Police Criticized for Using Mobile Phone Messaging | Current Affairs | DW | 18.02.2004
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Current Affairs

Police Criticized for Using Mobile Phone Messaging

After more than a year of testing, Germany's interior ministry has announced police will start using SMS text messages to track down criminals. Critics say the plan encourages spying and is not effective.

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No more wanted posters. Today's police send out an SMS.

A bank has just been robbed. A prisoner has escaped. A bus has been hijacked. And now the police are conducting a mass manhunt to find the culprit.

Calling all public-minded citizens!

In 10 German cities regional police start their search for escaped criminals and missing persons by reaching for their mobile phones and sending out a short text message. The people on the ground ready to help are the hundreds of voluntarily registered "spotters" -- like taxi and bus drivers or city workers -- who have agreed to cooperate with the police to track down suspected criminals by sending in their tips.

Organized by the Federal Office of Criminal Investigation (BKA), the SMS crime tracking method has been functioning as a test project in regional police departments since September 2002. But now German Interior Minister Otto Schily has announced that it will become a regular feature in police work throughout the country.

"It's another precise way to have the public help search for criminals or missing people," Schily said at a press conference earlier in the week.

Spy on your neighbor

Not everyone is pleased with the method. Critics have been quick to pounce on the concept of asking the public to join the police in fighting crime. Jörg Tauss, media spokesman for the Social Democrats (SPD) parliamentary faction -- Schily's own party -- fears that the new method will encourage citizens to spy on and "denounce" their neighbors and other people. He called on Schily to stop at once this "latest nonsense from police circles."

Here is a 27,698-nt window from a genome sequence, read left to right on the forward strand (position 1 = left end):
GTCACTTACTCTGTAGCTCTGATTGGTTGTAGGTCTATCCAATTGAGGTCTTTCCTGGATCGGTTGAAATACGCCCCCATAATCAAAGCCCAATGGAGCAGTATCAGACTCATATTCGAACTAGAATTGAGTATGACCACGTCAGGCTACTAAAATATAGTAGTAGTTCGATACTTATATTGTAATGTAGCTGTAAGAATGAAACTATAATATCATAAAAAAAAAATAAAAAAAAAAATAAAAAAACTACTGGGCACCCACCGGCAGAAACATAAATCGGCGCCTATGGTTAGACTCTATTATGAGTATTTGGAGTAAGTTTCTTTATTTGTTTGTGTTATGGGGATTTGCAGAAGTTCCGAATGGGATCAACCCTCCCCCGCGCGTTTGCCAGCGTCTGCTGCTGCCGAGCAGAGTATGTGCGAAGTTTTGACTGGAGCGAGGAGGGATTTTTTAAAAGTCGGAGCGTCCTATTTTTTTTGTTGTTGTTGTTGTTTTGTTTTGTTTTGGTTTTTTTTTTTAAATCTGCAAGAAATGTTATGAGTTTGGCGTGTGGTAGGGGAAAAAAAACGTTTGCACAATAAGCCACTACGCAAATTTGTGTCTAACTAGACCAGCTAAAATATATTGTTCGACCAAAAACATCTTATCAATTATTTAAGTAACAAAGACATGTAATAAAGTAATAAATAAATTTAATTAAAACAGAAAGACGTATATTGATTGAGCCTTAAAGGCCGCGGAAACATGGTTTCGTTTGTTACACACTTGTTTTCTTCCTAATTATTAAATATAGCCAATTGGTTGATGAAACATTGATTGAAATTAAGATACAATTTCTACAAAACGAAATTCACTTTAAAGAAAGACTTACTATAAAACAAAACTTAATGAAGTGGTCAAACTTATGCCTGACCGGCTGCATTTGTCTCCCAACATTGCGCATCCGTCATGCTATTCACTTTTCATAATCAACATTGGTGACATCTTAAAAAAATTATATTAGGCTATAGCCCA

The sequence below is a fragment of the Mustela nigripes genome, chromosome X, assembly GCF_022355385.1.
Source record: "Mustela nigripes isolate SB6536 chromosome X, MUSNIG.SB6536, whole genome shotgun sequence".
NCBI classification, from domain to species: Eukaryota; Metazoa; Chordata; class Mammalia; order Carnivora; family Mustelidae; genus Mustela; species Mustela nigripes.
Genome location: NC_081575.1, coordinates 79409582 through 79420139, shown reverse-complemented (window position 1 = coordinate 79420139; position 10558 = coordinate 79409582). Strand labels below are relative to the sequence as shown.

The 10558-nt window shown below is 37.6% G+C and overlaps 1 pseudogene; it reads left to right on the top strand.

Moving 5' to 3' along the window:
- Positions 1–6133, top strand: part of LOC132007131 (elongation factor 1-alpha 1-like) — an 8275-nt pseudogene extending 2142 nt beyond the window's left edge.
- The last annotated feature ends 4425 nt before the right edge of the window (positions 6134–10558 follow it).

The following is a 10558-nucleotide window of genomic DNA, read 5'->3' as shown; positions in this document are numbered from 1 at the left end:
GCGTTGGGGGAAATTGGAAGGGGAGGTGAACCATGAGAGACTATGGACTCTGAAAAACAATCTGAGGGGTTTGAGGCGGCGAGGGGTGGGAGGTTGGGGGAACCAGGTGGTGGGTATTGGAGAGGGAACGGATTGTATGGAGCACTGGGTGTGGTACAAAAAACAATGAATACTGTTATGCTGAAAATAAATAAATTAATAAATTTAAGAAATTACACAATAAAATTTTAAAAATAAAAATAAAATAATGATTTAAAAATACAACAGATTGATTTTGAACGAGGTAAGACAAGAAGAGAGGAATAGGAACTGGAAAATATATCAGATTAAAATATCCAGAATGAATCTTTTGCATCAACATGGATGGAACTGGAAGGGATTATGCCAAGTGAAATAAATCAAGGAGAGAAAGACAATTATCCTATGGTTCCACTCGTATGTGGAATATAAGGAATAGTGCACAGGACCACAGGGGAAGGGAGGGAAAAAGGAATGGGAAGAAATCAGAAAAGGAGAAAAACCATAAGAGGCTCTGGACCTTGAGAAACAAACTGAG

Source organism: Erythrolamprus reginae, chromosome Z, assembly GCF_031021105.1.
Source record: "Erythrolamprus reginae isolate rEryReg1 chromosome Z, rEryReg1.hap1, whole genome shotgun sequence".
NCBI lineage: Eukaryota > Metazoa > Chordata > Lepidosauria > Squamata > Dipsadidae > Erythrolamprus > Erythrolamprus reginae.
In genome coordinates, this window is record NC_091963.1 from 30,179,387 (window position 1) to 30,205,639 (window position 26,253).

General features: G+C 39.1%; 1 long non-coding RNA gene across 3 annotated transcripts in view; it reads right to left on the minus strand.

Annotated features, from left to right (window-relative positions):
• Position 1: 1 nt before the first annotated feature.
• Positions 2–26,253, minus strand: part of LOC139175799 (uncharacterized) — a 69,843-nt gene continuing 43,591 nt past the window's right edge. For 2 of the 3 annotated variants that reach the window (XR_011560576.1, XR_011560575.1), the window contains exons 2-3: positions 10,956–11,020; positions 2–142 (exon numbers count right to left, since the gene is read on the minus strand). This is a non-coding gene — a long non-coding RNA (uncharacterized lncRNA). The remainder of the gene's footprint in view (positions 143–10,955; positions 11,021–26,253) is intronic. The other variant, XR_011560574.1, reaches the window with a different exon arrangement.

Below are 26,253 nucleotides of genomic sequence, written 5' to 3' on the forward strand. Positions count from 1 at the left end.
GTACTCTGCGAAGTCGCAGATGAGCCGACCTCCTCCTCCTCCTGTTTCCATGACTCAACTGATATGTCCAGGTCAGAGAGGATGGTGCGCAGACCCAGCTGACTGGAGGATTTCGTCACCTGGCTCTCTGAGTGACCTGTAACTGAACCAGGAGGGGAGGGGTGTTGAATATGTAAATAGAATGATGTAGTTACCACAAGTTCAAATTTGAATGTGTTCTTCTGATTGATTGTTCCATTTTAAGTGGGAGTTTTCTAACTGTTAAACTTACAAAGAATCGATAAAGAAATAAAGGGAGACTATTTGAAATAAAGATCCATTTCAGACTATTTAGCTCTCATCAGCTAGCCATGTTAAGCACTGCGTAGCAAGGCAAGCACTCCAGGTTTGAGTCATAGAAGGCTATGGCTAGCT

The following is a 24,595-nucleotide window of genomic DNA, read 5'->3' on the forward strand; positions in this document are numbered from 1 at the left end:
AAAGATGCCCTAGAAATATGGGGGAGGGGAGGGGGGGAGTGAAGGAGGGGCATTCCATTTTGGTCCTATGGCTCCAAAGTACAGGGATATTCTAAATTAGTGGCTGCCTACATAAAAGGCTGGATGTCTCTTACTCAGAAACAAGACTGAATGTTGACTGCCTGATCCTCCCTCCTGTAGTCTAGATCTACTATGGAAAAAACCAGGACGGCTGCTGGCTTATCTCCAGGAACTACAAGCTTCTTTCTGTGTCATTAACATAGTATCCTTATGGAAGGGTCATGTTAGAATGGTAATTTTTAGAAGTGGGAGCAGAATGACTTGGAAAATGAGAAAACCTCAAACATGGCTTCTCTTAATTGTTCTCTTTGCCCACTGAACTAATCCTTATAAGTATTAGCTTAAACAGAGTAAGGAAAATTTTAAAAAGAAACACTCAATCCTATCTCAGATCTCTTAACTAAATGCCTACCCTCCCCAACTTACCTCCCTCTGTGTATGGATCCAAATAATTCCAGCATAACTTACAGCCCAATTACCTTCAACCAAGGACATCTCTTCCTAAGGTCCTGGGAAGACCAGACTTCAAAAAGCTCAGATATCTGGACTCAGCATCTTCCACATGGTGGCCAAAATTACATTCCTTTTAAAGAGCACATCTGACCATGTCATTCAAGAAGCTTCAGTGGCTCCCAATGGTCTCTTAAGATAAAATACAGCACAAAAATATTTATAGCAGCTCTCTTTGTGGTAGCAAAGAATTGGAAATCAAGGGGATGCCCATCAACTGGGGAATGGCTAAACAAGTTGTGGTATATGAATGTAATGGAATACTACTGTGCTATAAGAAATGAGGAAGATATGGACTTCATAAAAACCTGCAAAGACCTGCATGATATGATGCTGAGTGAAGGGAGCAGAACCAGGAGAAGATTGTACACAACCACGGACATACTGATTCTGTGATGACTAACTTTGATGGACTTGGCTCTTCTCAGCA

Rainer Lingenthal of the Federal Interior Ministry rejected the criticism and urged Tauss to reconsider and retract his remarks about denunciation. The SPD's domestic policy spokesman, Dieter Wiefelspütz, said the SMS search method was an additional possibility that should be tried out, but he conceded that miracles could not be expected from it.

However, Schily said the new method could significantly improve crime fighting. Speaking at a press conference last Sunday, the minister emphasized the need for the police to exhaust all possibilities in their attempts to capture a perpetrator immediately after a crime has been committed.

"The speedy and direct involvement of citizens enables new forms of cooperation between police and the population," he said adding that using SMS increased the probability of tracking down the criminal and quickly clearing up the crime.

Ministry claims "considerable success"

According to the Interior Ministry, the police achieved "considerable success" during the year-long trial period.

Introduced at 11 police stations around the country, the SMS search method involved the registry of between 50 and 100 volonteers in each location, many of whom were involved in public transport and worked in close proximity to the public. Messages sent out by the police often included descriptions of suspects and vehicle information such as licence plate numbers.

Anyone who receives the information and makes a positive identification can call a special hotline at the local police station. For those a little hesitant, there's a financial incentive: should the information provided by the SMS receiver lead to the apprehension and conviction of a wanted person, the police will give the citizen a reward of around 50 euros.

Based on the positive results of the tests in all the major German cities, the BKA has decided to employ the SMS function in all its police departments.

Media say only "modest successes"

However, media reports refer only to "modest successes" so far. The Ostthüringer Zeitung newspaper reported that during a test in the eastern city of Jena there had been no concrete relation between effort and use.

Even police are not convinced of the method's effectiveness. The states of Bavaria and Baden-Württemberg, as well as the police in Cologne, have said they do not want to take part in the project. Other federal states have not yet decided.

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  • Date 18.02.2004
  • Author DW Staff (BP)
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  • Date 18.02.2004
  • Author DW Staff (BP)
  • Print Print this page
  • Permalink https://p.dw.com/p/4gl7
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